Bob Mintzer’s Live At MCG
is an exceptional big band CD. Superlatives lose their meaning when they’re used too freely, and thus are used sparingly. But Mintzer’s big band arranging has grown into such a finely developed form, finding purpose for the voicings and subtlety within larger instrumental configurations, that his band’s album ranks at the same level as some of the most highly anticipated big band recordings, such as Maria Schneider’s or the Mingus Big Band’s. Just as important, recording engineer Jay Dudt captured the entire spectrum of the band’s sound, separating the parts for distinct reproduction of solos and balancing individual improvisation with the volume of the band’s accompaniment. Even though Mintzer’s big band has been playing and recording for twenty years now, this is its first live album, which a Pittsburgh audience was fortunate to hear in May of 2002. For the MCG concert, Mintzer chose to have his big band perform his arrangements from the past ten years; the freshness of the playing and the breadth of the material have created a wide-ranging portrait of his talent. As Mintzer notes several times in the liner notes, his band does include exceptional musicians who not only are familiar with his arrangements, but also who are exciting soloists in their own right.
And then there’s Kurt Elling.
As fascinating as Elling’s Blue Note releases have been, his guest appearances on other’s projects have been uneven. That’s certainly not the case on Live At MCG.
If anything, Elling’s work with Mintzer’s big band is more thrilling than that on his own CD’s. Herbie Hancock’s "Eye Of The Hurricane," for example (first recorded by Elling on Close Your Eyes),
benefits from the interchange of ideas between Mintzer and Elling in a buildup to falsetto exclamations, and Elling appears to abandon all restraints in the free-form development of his improvisation, scatting and employing the extremes of his vocal range in a masterful and commanding interpretation that would be just as exciting if a horn player had crafted it. In a measure of Elling’s talent, the wildness of his improvisation would challenge even top jazz instrumentalists. Mintzer rises to the challenge in his responses to Elling as they trade twelves, Elling taking a chorus of sonically shaping a single note through timbre and dynamics or Mintzer squealing through a chorus, taunting Elling, only to find Elling raising the bar even higher. It becomes apparent that Elling and Mintzer share a common understanding of the music. Mintzer’s arrangements for the three songs that include Elling are done in the tenor range with shifting trombone and tenor sax colors to complement Elling’s voice. "My Foolish Heart," from This Time It’s Love,
proceeds just as an Elling enthusiast would expect, complete with his well-known introduction. The difference is the subtlety of the accompaniment behind him, as the band shifts hues and provides gradual movement behind him. The premiere of the MCG performance is the song jointly written by Elling and Mintzer, "All Is Quiet," which features Elling’s poetic side, as his own lyrics involve the senses of sight, smell, hearing, and as his singing involves the shaping of long tones in unerring pitch and dramatic increases of volume. When Elling’s presentation of the lyrics end, the rhythm section (the entire band drops out of this one) virtually blossoms into a free, floating version of this affecting ballad, pianist Phil Markowitz’s classically informed arpeggiated version accented by no less imaginative work by bassist Rufus Reid and drummer John Riley.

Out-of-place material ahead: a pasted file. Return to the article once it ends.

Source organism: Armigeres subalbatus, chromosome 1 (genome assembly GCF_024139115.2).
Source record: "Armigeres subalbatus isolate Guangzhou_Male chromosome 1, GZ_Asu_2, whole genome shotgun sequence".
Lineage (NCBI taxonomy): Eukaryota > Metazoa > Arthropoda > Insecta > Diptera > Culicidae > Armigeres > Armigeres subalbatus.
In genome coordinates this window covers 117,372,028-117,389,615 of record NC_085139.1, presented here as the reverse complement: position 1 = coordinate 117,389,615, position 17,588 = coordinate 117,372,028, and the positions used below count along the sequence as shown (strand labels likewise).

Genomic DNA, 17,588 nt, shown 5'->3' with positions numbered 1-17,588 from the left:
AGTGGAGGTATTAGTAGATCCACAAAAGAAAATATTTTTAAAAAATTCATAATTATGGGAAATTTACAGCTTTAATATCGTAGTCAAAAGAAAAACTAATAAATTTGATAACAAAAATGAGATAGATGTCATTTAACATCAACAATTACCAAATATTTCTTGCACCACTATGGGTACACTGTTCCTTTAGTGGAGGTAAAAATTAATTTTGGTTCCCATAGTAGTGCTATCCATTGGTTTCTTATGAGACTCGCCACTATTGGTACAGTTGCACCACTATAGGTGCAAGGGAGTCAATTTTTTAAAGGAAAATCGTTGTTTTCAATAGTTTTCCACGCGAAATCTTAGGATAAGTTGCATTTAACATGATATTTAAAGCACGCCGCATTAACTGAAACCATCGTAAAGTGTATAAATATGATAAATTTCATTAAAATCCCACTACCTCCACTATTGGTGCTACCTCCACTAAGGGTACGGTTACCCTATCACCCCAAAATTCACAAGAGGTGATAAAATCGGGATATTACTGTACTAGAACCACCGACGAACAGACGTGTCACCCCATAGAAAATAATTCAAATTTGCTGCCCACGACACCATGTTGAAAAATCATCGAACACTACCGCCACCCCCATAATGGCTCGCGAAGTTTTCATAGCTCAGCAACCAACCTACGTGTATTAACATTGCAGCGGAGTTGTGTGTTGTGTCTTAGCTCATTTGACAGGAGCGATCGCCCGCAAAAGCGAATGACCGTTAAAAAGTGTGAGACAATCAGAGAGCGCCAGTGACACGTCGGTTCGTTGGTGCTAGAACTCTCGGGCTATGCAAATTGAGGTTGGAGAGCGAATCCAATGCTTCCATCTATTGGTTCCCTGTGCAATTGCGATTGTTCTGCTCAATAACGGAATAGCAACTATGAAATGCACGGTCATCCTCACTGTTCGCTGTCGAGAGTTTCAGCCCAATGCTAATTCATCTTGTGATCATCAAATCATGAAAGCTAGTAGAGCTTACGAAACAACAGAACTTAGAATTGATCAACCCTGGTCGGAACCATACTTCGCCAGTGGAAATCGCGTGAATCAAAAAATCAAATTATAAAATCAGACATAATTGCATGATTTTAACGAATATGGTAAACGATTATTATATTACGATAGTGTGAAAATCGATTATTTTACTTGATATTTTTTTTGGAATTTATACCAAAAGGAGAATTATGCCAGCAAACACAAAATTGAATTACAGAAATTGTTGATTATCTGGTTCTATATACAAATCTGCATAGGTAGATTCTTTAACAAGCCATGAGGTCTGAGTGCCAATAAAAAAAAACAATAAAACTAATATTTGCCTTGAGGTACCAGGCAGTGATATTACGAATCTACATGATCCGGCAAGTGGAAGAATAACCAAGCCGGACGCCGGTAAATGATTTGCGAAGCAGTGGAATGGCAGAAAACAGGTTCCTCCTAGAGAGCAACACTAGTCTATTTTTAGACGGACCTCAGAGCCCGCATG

Besides Elling and Mintzer, Markowitz evolves into the standout musician of the CD as well by taking his solos to a higher level than required by the part. On Count Basie’s "One O’Clock Jump," which Mintzer takes in new directions, despite its Basie-like introduction, Markowitz can’t hold back his own personality from the mid-song solo, adding substitutions, stride rhythms and off-center notes. Or on "Original People," Markowitz’s jagged solo achieves fullness through implication from the pointillistic jabbing and punching of notes.
Perhaps it’s unfair to single out one of the musicians, for all of the members of Mintzer’s band perform with a cohesiveness that helps fulfill Mintzer's vision for each of the songs, and yet when they solo, it’s with restraint and a narrative ability to engage the listener, such as trumpeter Scott Wendholt’s transformation from Latin brass soloist on "El Caborojéno" to invigorating balladeer on "Gently."
And Mintzer’s arrangements create dynamic tension, undercurrents of movement and space for individual voices within the band. "Gently," in particular, shows his debt to Gil Evans, using a pedal point as the modal foundation for the compositions and building gradually to the final conclusion. Live At MCG: With Special Guest Kurt Elling
is one of those big band releases that are too few and far between. It offers original compositions, inspiring solos, professional attention to the totality of the band’s sound, the reaction of a live audience, a variety of styles, and the surprisingly effective ability of Kurt Elling to raise the level of excitement of the entire performance through the power of his voice and the fecundity of his imagination.